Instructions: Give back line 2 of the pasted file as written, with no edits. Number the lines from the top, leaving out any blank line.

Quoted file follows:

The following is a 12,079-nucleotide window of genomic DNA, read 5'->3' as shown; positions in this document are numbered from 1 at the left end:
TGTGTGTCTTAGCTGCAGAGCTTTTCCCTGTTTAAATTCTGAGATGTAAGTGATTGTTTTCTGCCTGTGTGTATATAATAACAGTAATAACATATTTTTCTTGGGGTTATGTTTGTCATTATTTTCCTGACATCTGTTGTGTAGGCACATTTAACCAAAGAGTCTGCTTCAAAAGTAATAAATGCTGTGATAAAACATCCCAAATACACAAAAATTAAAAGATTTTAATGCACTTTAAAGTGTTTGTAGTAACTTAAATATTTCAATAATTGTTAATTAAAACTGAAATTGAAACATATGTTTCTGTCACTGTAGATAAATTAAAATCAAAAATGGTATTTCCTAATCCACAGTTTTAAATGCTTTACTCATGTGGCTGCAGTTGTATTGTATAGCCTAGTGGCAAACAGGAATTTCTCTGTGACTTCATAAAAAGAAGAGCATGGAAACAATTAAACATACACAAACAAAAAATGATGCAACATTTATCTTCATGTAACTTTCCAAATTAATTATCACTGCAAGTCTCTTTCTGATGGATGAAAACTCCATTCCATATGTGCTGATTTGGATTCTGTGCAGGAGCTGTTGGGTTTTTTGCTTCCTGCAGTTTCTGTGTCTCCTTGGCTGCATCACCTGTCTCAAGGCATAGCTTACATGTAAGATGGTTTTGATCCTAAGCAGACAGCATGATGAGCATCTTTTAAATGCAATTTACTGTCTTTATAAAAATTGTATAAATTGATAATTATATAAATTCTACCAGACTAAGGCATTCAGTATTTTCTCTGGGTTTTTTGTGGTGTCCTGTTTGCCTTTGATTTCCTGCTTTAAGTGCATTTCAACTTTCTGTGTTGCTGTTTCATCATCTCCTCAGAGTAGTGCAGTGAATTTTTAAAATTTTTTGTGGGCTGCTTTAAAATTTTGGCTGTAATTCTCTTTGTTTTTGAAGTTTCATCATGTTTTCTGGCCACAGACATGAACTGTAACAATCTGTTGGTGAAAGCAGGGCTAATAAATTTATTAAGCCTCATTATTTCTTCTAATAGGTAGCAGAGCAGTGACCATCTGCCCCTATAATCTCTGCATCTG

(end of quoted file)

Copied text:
TGTGTGTCTTAGCTGCAGAGCTTTTCCCTGTTTAAATTCTGAGATGTAAGTGATTGTTTTCTGCCTGTGTGTATATAATAACAGTAATAACATATTTTTCTTGGGGTTATGTTTGTCATTATTTTCCTGACATCTGTTGTGTAGGCACATTTAACCAAAGAGTCTGCTTCAAAAGTAATAAATGCTGTGATAAAACATCCCAAATACACAAAAATTAAAAGATTTTAATGCACTTTAAAGTGTTTGTAGTAACTTAAATATTTCAATAATTGTTAATTAAAACTGAAATTGAAACATATGTTTCTGTCACTGTAGATAAATTAAAATCAAAAATGGTATTTCCTAATCCACAGTTTTAAATGCTTTACTCATGTGGCTGCAGTTGTATTGTATAGCCTAGTGGCAAACAGGAATTTCTCTGTGACTTCATAAAAAGAAGAGCATGGAAACAATTAAACATACACAAACAAAAAATGATGCAACATTTATCTTCATGTAACTTTCCAAATTAATTATCACTGCAAGTCTCTTTCTGATGGATGAAAACTCCATTCCATATGTGCTGATTTGGATTCTGTGCAGGAGCTGTTGGGTTTTTTGCTTCCTGCAGTTTCTGTGTCTCCTTGGCTGCATCACCTGTCTCAAGGCATAGCTTACATGTAAGATGGTTTTGATCCTAAGCAGACAGCATGATGAGCATCTTTTAAATGCAATTTACTGTCTTTATAAAAATTGTATAAATTGATAATTATATAAATTCTACCAGACTAAGGCATTCAGTATTTTCTCTGGGTTTTTTGTGGTGTCCTGTTTGCCTTTGATTTCCTGCTTTAAGTGCATTTCAACTTTCTGTGTTGCTGTTTCATCATCTCCTCAGAGTAGTGCAGTGAATTTTTAAAATTTTTTGTGGGCTGCTTTAAAATTTTGGCTGTAATTCTCTTTGTTTTTGAAGTTTCATCATGTTTTCTGGCCACAGACATGAACTGTAACAATCTGTTGGTGAAAGCAGGGCTAATAAATTTATTAAGCCTCATTATTTCTTCTAATAGGTAGCAGAGCAGTGACCATCTGCCCCTATAATCTCTGCATCTG